City Council may start new negotiations By Abigail Kippins
Guyana Chronicle
November 28, 2001

THE Mayor and City Council may soon start new negotiations for the removal of the Water Street pavement vendors if the controversy surrounding the proposed acquisition of the Toolsie Persaud Limited (TPL) property for their relocation prevails.

Mayor of Georgetown, Mr. Hamilton Green yesterday told the Chronicle that if by the end of December the matter between the Government and TPL for the vendors relocation is not resolved, the council will have to start making other decisions.

TPL is challenging the Government's move to acquire the land for public purposes through a constitutional motion in the Supreme Court.

The Government had made it clear that the Water Street vendors will be relocated to the site in Water Street which was to be developed into a Vendors Arcade.

The acquisition of the land had come up during a specially-convened meeting with President Bharrat Jagdeo and the vendors on June 19 at City Hall in a bid to find a solution to the old street vending problem which had at times led to serious clashes between the City Constabulary and the sellers.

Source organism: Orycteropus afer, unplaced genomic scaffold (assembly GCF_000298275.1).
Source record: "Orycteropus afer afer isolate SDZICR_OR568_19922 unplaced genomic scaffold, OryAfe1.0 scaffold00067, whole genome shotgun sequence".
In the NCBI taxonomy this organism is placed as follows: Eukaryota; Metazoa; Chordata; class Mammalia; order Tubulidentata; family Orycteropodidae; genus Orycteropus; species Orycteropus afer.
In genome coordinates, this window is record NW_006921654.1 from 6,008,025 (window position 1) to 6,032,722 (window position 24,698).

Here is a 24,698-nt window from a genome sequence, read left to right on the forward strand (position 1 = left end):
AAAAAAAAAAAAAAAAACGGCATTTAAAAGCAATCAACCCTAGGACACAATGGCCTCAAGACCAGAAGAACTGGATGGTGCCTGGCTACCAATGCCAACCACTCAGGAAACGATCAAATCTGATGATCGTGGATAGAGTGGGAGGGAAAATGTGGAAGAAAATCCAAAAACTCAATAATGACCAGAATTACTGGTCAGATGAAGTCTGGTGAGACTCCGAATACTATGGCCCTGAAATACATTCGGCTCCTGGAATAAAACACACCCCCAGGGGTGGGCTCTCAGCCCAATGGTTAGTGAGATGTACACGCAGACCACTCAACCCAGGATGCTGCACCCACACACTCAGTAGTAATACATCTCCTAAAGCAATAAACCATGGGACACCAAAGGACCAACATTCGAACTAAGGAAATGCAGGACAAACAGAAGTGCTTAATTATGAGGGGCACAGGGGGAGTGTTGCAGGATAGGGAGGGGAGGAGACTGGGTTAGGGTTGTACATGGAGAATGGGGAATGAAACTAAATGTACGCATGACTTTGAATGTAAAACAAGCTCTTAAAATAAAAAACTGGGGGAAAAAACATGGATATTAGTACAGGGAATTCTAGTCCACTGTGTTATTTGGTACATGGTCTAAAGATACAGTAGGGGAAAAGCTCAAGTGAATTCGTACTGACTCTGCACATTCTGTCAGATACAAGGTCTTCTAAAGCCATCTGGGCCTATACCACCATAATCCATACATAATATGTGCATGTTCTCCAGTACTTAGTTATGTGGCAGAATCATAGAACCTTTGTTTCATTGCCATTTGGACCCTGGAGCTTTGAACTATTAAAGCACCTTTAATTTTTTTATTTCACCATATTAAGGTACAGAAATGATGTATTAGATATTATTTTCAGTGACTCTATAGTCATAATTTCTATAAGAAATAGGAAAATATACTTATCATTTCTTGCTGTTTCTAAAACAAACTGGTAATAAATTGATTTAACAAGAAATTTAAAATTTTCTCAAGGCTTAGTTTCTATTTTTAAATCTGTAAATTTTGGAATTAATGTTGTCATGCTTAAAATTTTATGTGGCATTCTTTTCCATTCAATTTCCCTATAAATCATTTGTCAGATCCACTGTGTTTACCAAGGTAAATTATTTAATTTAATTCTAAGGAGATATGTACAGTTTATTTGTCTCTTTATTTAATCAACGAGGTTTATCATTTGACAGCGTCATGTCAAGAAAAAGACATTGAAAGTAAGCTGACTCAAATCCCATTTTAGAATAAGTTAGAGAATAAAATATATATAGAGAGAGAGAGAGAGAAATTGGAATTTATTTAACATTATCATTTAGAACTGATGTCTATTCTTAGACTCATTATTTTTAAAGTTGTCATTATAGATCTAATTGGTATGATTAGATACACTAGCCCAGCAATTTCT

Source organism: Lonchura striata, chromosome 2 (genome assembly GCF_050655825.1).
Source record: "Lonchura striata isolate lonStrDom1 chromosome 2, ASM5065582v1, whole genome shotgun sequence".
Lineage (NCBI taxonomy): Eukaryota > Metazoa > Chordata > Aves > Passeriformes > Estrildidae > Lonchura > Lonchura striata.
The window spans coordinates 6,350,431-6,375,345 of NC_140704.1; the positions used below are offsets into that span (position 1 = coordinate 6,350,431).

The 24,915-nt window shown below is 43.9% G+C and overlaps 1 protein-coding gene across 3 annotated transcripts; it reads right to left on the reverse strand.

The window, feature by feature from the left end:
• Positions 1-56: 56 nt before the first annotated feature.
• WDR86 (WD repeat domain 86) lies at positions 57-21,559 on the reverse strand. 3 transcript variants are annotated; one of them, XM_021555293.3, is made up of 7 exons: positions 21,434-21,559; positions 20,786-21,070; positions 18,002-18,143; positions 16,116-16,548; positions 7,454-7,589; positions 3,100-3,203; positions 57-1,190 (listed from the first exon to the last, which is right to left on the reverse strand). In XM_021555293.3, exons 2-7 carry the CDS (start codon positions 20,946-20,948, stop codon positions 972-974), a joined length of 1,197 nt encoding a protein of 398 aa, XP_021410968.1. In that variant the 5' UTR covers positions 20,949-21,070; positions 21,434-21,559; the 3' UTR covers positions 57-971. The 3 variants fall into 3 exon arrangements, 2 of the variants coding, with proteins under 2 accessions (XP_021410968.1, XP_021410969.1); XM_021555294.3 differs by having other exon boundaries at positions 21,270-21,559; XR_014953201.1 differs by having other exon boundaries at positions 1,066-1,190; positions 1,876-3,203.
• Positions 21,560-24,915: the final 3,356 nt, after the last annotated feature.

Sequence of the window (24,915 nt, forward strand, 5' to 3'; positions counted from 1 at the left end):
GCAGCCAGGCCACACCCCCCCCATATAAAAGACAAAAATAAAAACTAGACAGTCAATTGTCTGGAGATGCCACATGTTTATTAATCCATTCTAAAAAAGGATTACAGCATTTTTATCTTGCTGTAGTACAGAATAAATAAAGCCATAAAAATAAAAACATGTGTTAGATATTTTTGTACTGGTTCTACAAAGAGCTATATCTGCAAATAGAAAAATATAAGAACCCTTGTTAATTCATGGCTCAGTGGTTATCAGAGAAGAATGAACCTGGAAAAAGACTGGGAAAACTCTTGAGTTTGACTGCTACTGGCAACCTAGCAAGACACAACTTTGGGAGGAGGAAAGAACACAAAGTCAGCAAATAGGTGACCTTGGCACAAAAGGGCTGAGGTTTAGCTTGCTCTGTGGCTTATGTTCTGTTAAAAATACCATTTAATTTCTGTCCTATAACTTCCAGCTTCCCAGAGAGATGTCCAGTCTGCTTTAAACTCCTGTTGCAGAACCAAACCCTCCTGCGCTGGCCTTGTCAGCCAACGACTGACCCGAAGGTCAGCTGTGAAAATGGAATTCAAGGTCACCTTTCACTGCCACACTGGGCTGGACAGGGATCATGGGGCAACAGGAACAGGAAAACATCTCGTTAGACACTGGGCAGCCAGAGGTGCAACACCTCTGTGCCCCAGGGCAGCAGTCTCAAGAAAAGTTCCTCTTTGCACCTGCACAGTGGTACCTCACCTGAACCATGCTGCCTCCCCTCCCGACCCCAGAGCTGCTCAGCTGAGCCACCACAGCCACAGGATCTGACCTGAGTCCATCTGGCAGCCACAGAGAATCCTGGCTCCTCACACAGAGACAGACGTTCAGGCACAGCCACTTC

The vendors had been engaged in a long court battle with the council and were ordered by the High Court to remove from the pavements by June 13 this year.

They were, however, granted an extension and it was after this that they met the President.

Green said the council had agreed to put the vendors' removal on hold when Mr. Jagdeo had intervened.

However, several complaints have been made to the Georgetown Chamber of Commerce and Industry by large companies who said their businesses are severely affected by pavement vendors.

Fogarty's, Courts, Guyana Stores and Muneshwers Ltd. have all expressed alarm over the situation and JP Santos was forced to close its business because of the problems they faced with vendors.

"These established businesses provide significant revenue to the Government as well as to the municipality. Besides, collectively, they provide employment for hundreds of workers", the chamber said in a press release last week.

It would be a shame if the Mayor and City Council (M&CC) fails to enforce the law vis--vis itinerant vendors and the situation remains unchecked, it said.

According to the chamber, Guyana cannot afford to have more businesses closing and it said it had organised several studies in the past to come up with solutions to the vending problem.

Detailed reports have been forwarded to the M&CC, it said but the problem persists.

"An urgent solution is needed. The law must be enforced. The chamber remains committed to working with the M&CC towards a resolution of the vendor problem", the release stated.

Green said that in the meantime, the council is monitoring vending on the pavement. He said officials patrol the areas and charge vendors who litter.

Vendors were also ordered not to put up high structures and warned not to block entrances, he said.